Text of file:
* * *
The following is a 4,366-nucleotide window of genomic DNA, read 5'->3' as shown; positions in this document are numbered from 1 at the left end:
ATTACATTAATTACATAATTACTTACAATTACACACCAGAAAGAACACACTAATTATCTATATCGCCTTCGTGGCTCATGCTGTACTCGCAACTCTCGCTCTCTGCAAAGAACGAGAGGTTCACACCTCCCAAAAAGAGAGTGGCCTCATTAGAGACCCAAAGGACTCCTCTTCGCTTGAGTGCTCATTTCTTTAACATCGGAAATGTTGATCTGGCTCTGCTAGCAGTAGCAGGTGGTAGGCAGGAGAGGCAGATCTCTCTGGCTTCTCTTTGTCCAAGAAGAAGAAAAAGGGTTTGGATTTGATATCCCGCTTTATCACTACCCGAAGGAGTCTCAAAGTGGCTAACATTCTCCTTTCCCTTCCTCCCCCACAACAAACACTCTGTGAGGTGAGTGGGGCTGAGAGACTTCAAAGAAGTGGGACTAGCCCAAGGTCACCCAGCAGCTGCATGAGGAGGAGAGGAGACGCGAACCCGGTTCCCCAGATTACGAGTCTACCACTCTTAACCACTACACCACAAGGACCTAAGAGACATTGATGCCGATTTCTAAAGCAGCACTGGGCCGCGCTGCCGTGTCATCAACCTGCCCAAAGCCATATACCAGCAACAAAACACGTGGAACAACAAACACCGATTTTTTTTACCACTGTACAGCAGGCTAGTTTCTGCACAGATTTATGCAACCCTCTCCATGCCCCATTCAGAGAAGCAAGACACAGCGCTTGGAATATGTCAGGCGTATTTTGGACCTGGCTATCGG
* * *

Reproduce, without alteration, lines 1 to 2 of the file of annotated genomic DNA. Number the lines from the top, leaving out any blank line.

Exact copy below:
The following is a 4,366-nucleotide window of genomic DNA, read 5'->3' as shown; positions in this document are numbered from 1 at the left end:
ATTACATTAATTACATAATTACTTACAATTACACACCAGAAAGAACACACTAATTATCTATATCGCCTTCGTGGCTCATGCTGTACTCGCAACTCTCGCTCTCTGCAAAGAACGAGAGGTTCACACCTCCCAAAAAGAGAGTGGCCTCATTAGAGACCCAAAGGACTCCTCTTCGCTTGAGTGCTCATTTCTTTAACATCGGAAATGTTGATCTGGCTCTGCTAGCAGTAGCAGGTGGTAGGCAGGAGAGGCAGATCTCTCTGGCTTCTCTTTGTCCAAGAAGAAGAAAAAGGGTTTGGATTTGATATCCCGCTTTATCACTACCCGAAGGAGTCTCAAAGTGGCTAACATTCTCCTTTCCCTTCCTCCCCCACAACAAACACTCTGTGAGGTGAGTGGGGCTGAGAGACTTCAAAGAAGTGGGACTAGCCCAAGGTCACCCAGCAGCTGCATGAGGAGGAGAGGAGACGCGAACCCGGTTCCCCAGATTACGAGTCTACCACTCTTAACCACTACACCACAAGGACCTAAGAGACATTGATGCCGATTTCTAAAGCAGCACTGGGCCGCGCTGCCGTGTCATCAACCTGCCCAAAGCCATATACCAGCAACAAAACACGTGGAACAACAAACACCGATTTTTTTTACCACTGTACAGCAGGCTAGTTTCTGCACAGATTTATGCAACCCTCTCCATGCCCCATTCAGAGAAGCAAGACACAGCGCTTGGAATATGTCAGGCGTATTTTGGACCTGGCTATCGG